Sunday, May 19, 2013

My affordable midlife crisis

I'm taking up skateboarding again. I don't remember when I stopped. I think it was because my deck got stolen out of my car when it was towed to the impound lot. There was no clear day or reason I put it aside.

Skating is risky. I have ankles I sprain regularly stepping wrong of flat land. I can't imagine commuting on crutches or touch typing at work if I sprain/break my wrists. I have a friend who got MERSA from road rash so now that is a possibility in my mind. I am older, much more bodily clumsy and totally vincible. Taking up skating again for me is a slightly foolish idea, but here I am again.

There are so many calming beautiful videos of longboarding on youtube. When I was an angst filled teen set on destruction (Destruction of property, me, time, society, what ever) the skate videos were all jerky, fast, trick filled and more often then not scored by The Offspring pre "Keep Them Separated". The longboarding videos are poetically slow and graceful totally offsetting the considerable speeds. My current favorite video has a singer songwritery plucky banjo thing going on. The whole package was so appealing. I could see my self just tooling around, lazily carving off speed from a shallow hill, not doing anything aggro that would compromise my ankles. Then a friend as a catalyst bought a board and I knew I had to be in too.

My new board arrived at work and I had to put it out of my head for the rest of the day, pretending that adventure wasn't waiting for me still boxed in the corner. I had to walk my new board from work to my parking spot near some public paths away from the downtown. I walked, occasionally giving the wheels a flick to hear the clean new bearings swish. I head into the park trying to find a flat spot away from embarrassing my self in front of the local teens. I push off, glide and bail. The trucks were shipped with the nut just on to hold the bushings in. I tighten them and roll off a bit further this time before I carve slightly, tip too far and my momentum is cut making me run it off. Tightening them again I give it another go and roll and roll and roll. I stiffly make it around with a few bails as a nod to valor (well, discretion). I am taught, every muscle is on alert as I cautiously head around the paths, but at the same time I feel really relaxed and free.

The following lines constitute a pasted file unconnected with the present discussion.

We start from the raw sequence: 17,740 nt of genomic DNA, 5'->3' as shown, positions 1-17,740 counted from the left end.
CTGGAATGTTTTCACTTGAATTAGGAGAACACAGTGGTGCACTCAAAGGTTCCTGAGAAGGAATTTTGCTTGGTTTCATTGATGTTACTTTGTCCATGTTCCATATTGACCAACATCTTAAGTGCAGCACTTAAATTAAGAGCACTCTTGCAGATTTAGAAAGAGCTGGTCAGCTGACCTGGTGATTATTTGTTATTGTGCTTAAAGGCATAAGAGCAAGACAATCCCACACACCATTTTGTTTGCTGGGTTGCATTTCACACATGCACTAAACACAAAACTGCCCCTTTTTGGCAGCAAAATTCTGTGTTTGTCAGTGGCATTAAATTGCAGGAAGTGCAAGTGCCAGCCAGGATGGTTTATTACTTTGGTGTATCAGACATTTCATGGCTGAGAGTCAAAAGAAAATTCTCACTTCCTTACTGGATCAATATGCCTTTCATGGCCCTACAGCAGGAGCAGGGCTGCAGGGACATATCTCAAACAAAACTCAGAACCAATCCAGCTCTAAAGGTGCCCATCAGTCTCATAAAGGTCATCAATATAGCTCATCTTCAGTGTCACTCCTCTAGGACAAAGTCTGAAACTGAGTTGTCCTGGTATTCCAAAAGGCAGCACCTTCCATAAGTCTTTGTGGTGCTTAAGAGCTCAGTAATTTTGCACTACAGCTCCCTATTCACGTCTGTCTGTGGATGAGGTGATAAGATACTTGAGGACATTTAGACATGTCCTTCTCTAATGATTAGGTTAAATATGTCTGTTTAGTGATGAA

Later that night driving home from Murdercastle (the amazing BROS Rock Opera!) I stop at the lake and go for a ride. The path is smooth and I glide past the couples on dates, late night exercise enthusiasts using the playground equipment and the other elements hanging out keeping to them self. The warm, slightly humid, still air feels like a shirt out of the dryer and the only noise is the soft wheels on blacktop with the bearings hissing. I remember this from skating so many years ago but I didn't stop to enjoy it at the time.

Saturday, April 6, 2013

30 Seconds to Mars

I just re-watched the last few seconds of the Curiosity Rover landing. I saw it live the closing night of the Fluid Movement water ballet and I was staying up late relaxing from a good run of shows and having a private after party to watch history.

The landing it's self is a triumph of engineering and went off just as planned. The flight controllers literally could not do anything at the time of landing, with the distance at the time Mars takes 7 minutes each way. To take a reading and act on it is a minimum of 14 minutes. By the time we were watching the lander separate and head to the surface the whole event had taken place and either there was a million dollar wreck to sad scientists and an angry public or the start of a great adventure. In mission control they were there for the ride with the rest of us geeks to see how the story unfolds.